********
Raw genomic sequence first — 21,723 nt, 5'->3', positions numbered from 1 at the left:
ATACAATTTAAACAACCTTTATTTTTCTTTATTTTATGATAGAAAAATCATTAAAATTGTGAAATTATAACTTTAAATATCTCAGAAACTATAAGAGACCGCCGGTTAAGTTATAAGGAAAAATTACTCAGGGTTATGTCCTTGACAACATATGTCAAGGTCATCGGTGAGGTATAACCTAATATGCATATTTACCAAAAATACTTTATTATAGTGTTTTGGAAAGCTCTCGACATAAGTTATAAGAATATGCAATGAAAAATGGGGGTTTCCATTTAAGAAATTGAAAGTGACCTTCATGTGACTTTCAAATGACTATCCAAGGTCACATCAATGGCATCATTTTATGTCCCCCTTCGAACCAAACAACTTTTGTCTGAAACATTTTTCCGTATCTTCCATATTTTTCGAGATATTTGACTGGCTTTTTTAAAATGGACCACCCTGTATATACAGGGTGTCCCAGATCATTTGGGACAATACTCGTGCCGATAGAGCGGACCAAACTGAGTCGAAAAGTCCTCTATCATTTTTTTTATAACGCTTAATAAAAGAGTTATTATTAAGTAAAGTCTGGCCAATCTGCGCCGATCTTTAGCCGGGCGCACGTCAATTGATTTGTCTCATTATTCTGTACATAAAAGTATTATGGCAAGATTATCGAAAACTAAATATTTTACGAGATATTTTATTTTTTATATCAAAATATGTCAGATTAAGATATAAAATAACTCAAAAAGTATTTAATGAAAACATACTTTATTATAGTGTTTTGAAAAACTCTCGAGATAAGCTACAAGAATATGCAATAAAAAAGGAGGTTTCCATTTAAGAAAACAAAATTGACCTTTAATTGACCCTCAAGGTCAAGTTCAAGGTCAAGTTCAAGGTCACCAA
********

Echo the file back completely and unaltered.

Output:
Raw genomic sequence first — 21,723 nt, 5'->3', positions numbered from 1 at the left:
ATACAATTTAAACAACCTTTATTTTTCTTTATTTTATGATAGAAAAATCATTAAAATTGTGAAATTATAACTTTAAATATCTCAGAAACTATAAGAGACCGCCGGTTAAGTTATAAGGAAAAATTACTCAGGGTTATGTCCTTGACAACATATGTCAAGGTCATCGGTGAGGTATAACCTAATATGCATATTTACCAAAAATACTTTATTATAGTGTTTTGGAAAGCTCTCGACATAAGTTATAAGAATATGCAATGAAAAATGGGGGTTTCCATTTAAGAAATTGAAAGTGACCTTCATGTGACTTTCAAATGACTATCCAAGGTCACATCAATGGCATCATTTTATGTCCCCCTTCGAACCAAACAACTTTTGTCTGAAACATTTTTCCGTATCTTCCATATTTTTCGAGATATTTGACTGGCTTTTTTAAAATGGACCACCCTGTATATACAGGGTGTCCCAGATCATTTGGGACAATACTCGTGCCGATAGAGCGGACCAAACTGAGTCGAAAAGTCCTCTATCATTTTTTTTATAACGCTTAATAAAAGAGTTATTATTAAGTAAAGTCTGGCCAATCTGCGCCGATCTTTAGCCGGGCGCACGTCAATTGATTTGTCTCATTATTCTGTACATAAAAGTATTATGGCAAGATTATCGAAAACTAAATATTTTACGAGATATTTTATTTTTTATATCAAAATATGTCAGATTAAGATATAAAATAACTCAAAAAGTATTTAATGAAAACATACTTTATTATAGTGTTTTGAAAAACTCTCGAGATAAGCTACAAGAATATGCAATAAAAAAGGAGGTTTCCATTTAAGAAAACAAAATTGACCTTTAATTGACCCTCAAGGTCAAGTTCAAGGTCAAGTTCAAGGTCACCAA